1592005179.pdf by Unknown

1592005179.pdf by Unknown

Language: eng
Format: epub
ISBN: 1592005179
Published: 2005-05-10T15:58:39+00:00

One Device to Rule Them All


R5G6B5, that means that the pixel stores five bits of red information (32 values), six bits of green information (64 values), and five bits of blue information (32 values). The actual color of the pixel is determined by the color created when those three components are combined. For example, if you had a 16-bit pixel that has (31, 63, 31), you’ll get a white pixel, as all the colors are at their full intensity, and when you combine all of those colors, you get white. Likewise, if you had (0, 0, 0), you’d have black, and if you had (31, 31, 0), you’d have orange (full red, half green, no blue).

There are also 16-bit formats, such as X1R5G5B5, that use five bits for each color and the last bit isn’t used.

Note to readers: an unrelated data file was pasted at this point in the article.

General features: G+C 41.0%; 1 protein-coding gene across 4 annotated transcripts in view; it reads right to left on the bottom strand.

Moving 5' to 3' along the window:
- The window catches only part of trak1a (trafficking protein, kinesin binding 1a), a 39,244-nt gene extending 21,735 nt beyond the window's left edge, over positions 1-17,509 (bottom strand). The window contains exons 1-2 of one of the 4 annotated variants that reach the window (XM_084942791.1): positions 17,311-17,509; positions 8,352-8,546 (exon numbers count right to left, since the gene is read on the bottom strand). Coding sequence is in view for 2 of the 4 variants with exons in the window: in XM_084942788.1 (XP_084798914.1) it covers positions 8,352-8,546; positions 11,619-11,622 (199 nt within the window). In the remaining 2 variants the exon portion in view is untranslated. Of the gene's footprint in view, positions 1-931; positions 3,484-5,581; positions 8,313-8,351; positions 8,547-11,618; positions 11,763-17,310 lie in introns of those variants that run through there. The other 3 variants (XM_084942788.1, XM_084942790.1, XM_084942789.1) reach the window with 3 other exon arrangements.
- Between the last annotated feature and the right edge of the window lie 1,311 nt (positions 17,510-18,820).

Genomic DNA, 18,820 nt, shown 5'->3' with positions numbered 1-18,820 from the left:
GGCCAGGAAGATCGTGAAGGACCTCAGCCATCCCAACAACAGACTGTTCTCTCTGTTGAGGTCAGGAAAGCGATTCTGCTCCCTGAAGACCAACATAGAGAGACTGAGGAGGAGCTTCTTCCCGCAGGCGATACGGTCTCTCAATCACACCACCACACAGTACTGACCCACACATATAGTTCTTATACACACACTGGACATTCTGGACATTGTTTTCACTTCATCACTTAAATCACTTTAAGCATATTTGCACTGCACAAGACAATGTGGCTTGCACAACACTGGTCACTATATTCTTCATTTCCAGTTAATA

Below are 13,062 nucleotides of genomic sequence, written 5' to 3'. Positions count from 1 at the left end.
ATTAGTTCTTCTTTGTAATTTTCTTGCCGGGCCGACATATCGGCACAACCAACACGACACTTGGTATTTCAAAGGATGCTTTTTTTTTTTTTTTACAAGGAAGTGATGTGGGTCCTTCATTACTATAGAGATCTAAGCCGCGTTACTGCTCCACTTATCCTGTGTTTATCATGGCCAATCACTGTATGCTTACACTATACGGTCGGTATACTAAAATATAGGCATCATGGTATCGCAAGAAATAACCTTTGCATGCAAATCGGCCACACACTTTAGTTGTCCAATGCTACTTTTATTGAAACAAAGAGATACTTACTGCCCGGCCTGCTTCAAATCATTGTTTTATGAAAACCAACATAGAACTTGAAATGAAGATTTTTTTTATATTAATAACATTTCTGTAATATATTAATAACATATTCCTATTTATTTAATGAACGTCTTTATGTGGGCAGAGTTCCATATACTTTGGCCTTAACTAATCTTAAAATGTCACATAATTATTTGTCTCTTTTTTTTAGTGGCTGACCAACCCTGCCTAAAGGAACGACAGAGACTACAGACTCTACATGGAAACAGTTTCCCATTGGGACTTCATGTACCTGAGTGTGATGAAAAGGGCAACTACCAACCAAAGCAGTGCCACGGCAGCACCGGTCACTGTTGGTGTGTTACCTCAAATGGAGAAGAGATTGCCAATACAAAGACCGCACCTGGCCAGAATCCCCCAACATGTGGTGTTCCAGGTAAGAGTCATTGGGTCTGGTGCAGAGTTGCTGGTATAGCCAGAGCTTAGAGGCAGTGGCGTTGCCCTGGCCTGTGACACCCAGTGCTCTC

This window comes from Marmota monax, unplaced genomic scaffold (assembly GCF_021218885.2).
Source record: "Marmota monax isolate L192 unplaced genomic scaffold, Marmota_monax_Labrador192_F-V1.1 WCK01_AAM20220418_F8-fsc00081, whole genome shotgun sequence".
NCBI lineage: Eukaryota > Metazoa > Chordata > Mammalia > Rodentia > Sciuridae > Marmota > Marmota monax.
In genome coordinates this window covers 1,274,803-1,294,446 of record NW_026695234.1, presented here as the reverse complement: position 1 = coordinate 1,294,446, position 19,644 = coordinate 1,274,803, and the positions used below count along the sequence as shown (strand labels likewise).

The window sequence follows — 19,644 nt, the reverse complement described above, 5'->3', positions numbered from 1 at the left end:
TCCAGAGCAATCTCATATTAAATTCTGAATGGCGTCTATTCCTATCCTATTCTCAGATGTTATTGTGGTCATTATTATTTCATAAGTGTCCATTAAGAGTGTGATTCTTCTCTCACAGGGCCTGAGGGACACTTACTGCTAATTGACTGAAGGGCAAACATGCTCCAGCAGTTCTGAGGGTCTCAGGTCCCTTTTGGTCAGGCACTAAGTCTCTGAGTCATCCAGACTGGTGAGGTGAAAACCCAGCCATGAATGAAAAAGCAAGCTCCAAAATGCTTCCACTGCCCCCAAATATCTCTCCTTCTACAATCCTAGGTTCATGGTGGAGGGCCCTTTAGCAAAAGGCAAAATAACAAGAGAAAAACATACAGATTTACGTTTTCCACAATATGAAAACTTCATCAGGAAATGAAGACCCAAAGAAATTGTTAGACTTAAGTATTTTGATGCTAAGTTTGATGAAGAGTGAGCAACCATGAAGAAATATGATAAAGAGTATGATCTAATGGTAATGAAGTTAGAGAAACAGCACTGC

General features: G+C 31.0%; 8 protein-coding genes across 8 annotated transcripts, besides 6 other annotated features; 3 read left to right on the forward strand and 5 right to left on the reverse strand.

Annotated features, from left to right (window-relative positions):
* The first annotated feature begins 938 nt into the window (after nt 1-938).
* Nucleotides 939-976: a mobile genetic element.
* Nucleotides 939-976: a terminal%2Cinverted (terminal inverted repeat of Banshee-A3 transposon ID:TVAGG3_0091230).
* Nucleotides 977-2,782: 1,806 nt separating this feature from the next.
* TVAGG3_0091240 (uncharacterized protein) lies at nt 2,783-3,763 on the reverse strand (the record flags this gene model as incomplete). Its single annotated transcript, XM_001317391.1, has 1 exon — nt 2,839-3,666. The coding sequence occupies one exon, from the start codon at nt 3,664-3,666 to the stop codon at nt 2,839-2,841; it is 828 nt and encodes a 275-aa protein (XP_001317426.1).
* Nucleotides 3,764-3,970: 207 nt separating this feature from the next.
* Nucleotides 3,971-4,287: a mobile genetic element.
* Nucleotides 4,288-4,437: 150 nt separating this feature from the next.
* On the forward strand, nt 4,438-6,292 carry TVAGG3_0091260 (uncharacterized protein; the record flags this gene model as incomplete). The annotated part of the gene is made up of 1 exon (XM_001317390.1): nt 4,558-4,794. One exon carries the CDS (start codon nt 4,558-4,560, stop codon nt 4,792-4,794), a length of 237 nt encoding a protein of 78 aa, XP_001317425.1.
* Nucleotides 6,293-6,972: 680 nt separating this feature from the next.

32-bit formats tend to be a bit more formalized. There are chiefly two variants: X8R8G8B8

and A8R8G8B8. In the first format, the X means that eight bits are ignored and not used at all. In the second format, the A stands for alpha, which is an extra eight bits of data that can be stored per pixel and usually represents transparency effects. A pixel with 0 alpha is completely clear, 255 alpha is fully colored, and 127 alpha means that it is blended with 50

percent translucency with the pixel below it. I’ll get more into alpha later on.

You’re probably going to want to use a 32-bit color format. A few years ago, there was a huge performance difference between 16- and 32-bit colors, but it’s not really a problem anymore. The only time you should really be concerned about using 16-bit colors is when you know you’re using an older graphics card and every bit of speed counts. The major downside of using 16-bit color is that you sometimes get bad banding effects; you can see this effect in Figure 7.3.

Figure 7.3 The left shows a 32-bit rendering of a color gradient, and the right shows a banded 15-bit rendering of a color gradient.

n o t e

I intentionally exaggerated the banding in Figure 7.3 because it’s hard to get the idea without seeing it on a computer screen. But generally, that’s what banding looks like—you can see “lines” in between the colors of a gradient because there’s not enough colors to represent a smooth transition.


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